The ACBH Bosnia and Herzegovina Friendship Award was presented to longstanding friend of BiH and Bosnian Americans, filmmaker and author Bill Carterfor his tireless commitment to human rights and the brave humanitarian actions that he undertook during the war in BiH. Mr. Carter spoke about connecting everyday Bosnians during the Siege of Sarajevo to the rest of Europe with the help of Bono and the band U2 via satellite during their concerts. He spoke about the perseverance of Bosnians who were grappling with the insurmountable challenges of war, and the lessons they can teach us today.
ACBH honored U.S. Army Captain Ermin Mujezinovic with the ACBH Public Service Award for his selfless service to our nation. In his speech, Captain Mujezinovic spoke about growing up in a small village between Zenica and Vitez and losing everything in the war, especially the ability to run free as a child, as the area was ridden with landmines. He spoke about the strength of the mothers of Srebrenica, and the importance of standing up for what is right and for those who cannot stand up for themselves.
Next, ACBH was proud to honor the Hastor Foundation with the ACBH Community Service Award. Set up by the family Hastor, this charitable organization supports and empowers 1860 children and young people in over 115 municipalities in BiH. The Hastor Foundation is contributing to the development of a new cadre of self-conscious leaders in their communities and the entire country. Since 2006, scholars receive a monthly scholarship that is often the only source of income for their families living in extremely deprived economic situations. Almir Jazvin, a long-standing volunteer at the Foundation, accepted the award on behalf of the Hastor Foundation.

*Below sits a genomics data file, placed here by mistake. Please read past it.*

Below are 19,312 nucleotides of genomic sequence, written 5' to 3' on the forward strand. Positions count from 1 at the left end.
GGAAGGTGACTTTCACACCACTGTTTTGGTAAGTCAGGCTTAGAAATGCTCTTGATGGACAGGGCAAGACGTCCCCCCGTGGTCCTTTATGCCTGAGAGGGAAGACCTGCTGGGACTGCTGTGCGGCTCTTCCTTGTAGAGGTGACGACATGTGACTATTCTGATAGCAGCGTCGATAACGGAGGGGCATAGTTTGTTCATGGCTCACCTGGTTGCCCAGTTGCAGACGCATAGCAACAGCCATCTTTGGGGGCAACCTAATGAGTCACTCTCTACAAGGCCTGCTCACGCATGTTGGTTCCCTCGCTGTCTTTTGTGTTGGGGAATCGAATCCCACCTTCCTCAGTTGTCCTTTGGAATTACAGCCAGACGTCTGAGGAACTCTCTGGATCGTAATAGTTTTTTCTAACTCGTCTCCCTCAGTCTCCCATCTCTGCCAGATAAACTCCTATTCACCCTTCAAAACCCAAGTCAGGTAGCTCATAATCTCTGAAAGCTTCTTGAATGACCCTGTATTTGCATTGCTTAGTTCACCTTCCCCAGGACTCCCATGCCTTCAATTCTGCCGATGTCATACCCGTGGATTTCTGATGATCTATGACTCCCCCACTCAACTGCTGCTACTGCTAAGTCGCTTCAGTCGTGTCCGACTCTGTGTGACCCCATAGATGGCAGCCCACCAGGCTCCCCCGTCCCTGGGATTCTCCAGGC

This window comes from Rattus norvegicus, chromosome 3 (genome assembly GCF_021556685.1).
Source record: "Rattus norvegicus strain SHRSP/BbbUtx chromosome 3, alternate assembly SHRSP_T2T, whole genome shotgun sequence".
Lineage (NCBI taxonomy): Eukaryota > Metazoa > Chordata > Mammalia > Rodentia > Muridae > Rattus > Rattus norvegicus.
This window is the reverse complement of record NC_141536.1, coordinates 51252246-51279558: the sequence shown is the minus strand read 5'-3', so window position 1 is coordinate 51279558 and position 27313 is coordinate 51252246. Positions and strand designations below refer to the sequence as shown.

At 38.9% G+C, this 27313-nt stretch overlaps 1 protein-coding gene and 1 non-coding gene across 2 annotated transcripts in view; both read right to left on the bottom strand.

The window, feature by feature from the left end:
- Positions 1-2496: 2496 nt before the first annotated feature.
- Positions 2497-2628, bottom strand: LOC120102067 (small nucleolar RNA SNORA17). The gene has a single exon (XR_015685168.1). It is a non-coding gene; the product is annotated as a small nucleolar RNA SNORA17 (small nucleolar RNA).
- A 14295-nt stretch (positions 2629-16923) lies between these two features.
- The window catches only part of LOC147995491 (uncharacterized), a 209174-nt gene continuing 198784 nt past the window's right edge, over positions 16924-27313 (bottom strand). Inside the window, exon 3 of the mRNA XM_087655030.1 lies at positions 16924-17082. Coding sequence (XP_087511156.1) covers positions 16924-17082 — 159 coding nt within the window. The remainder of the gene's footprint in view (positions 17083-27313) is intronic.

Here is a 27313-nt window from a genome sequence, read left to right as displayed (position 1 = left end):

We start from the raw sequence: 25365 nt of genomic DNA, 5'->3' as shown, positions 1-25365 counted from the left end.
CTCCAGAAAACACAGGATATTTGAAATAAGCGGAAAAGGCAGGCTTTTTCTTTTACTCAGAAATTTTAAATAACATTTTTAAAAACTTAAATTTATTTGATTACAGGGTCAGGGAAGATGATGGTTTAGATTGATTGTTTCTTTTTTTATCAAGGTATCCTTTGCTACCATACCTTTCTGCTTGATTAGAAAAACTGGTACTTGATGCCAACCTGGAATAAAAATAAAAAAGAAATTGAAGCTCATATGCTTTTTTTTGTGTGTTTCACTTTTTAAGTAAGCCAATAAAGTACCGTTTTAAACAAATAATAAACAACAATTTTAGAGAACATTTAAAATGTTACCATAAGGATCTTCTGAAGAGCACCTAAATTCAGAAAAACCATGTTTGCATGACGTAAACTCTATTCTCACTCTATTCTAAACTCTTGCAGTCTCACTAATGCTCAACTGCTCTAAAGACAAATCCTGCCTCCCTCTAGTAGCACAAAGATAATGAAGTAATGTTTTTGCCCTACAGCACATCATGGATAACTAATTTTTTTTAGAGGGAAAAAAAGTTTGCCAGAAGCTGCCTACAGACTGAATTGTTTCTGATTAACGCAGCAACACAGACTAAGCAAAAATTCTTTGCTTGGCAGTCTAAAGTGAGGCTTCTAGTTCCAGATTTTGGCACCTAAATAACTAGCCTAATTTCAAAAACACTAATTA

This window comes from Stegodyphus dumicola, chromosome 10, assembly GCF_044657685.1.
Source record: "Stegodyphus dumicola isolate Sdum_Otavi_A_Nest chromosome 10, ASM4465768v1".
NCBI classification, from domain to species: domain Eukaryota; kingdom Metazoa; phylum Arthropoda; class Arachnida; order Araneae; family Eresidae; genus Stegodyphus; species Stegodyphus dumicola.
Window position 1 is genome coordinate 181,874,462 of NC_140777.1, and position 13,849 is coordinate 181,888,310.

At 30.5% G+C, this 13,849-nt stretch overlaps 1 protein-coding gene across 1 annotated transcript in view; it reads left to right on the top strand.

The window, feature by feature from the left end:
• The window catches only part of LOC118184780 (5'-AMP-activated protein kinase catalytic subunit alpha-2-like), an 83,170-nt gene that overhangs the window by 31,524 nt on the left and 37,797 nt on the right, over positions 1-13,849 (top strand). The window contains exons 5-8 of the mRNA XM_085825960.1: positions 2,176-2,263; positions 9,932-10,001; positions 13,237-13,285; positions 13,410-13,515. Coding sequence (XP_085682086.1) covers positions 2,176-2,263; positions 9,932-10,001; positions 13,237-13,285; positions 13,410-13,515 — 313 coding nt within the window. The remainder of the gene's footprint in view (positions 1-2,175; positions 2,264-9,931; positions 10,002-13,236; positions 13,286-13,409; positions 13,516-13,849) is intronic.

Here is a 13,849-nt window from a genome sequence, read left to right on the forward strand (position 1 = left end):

The evening concluded with ACBH honoring former BiH President Dr. Haris Silajdzic with the ACBH Lifetime Achievement Award for his leadership and exemplary commitment to public service, and for being a strong proponent of BiH’s Euro-Atlantic integration. Between 1990 and 2010, President Silajdzic held multiple leadership posts in the BiH government, including serving as Foreign Minister and Prime Minister during the incredibly challenging years of the war of aggression against BiH. During his speech, President Silajdzic thanked President Clinton, the people of the United States, and noted his longtime friend U.S. Senator Bob Dole (R-KS), for the role they played in stopping the war in BiH. He went on to say that “[i]f this country, the United States, does not protect this Dayton Agreement and reform it, it will never happen. Without the United States of America, it will not happen, and the Balkans will stay under tension.”
ACBH is deeply grateful to our gala co-chairs, His Excellency, Ambassador Haris Hrle, Bosnia and Herzegovina’s Ambassador to the U.S., Congresswoman Eddie Bernice Johnson (D-TX-30th), co-chair of the Congressional Caucus on Bosnia in U.S. Congress, as well as our gala host committee members Elvir Klempic, Senada Cvrk-Pargan and Vildana Bijedic. Further, ACBH would like to sincerely thank all of our sponsors, guests, and volunteers for making this gala a memorable evening including, Searchkey, TAZ Trucking, Turkish Coalition of America, Authority Partners, Intuitiva NYC, Chicago Health Medical Group, Houchens Insurance Group, and the Dayton Delegation.
Gala silent auction items included a signed soccer jersey by BiH soccer player Asmir Begovic, painting by Bosnian American artist Ferid Sefer, a painting by Bosnian artist Hasija Music, BiH wines courtesy of Wines of Illyria, and signed copies of the book Skyglow by Bosnian American artist Harun Mehmedinovic.
Lastly, thank you to Edin Maslesa, CEO of Fall River Florist Supply, for providing the beautiful lilies for the gala.
Photographs of the gala by Adnan Saciragic can be seen by clicking HERE.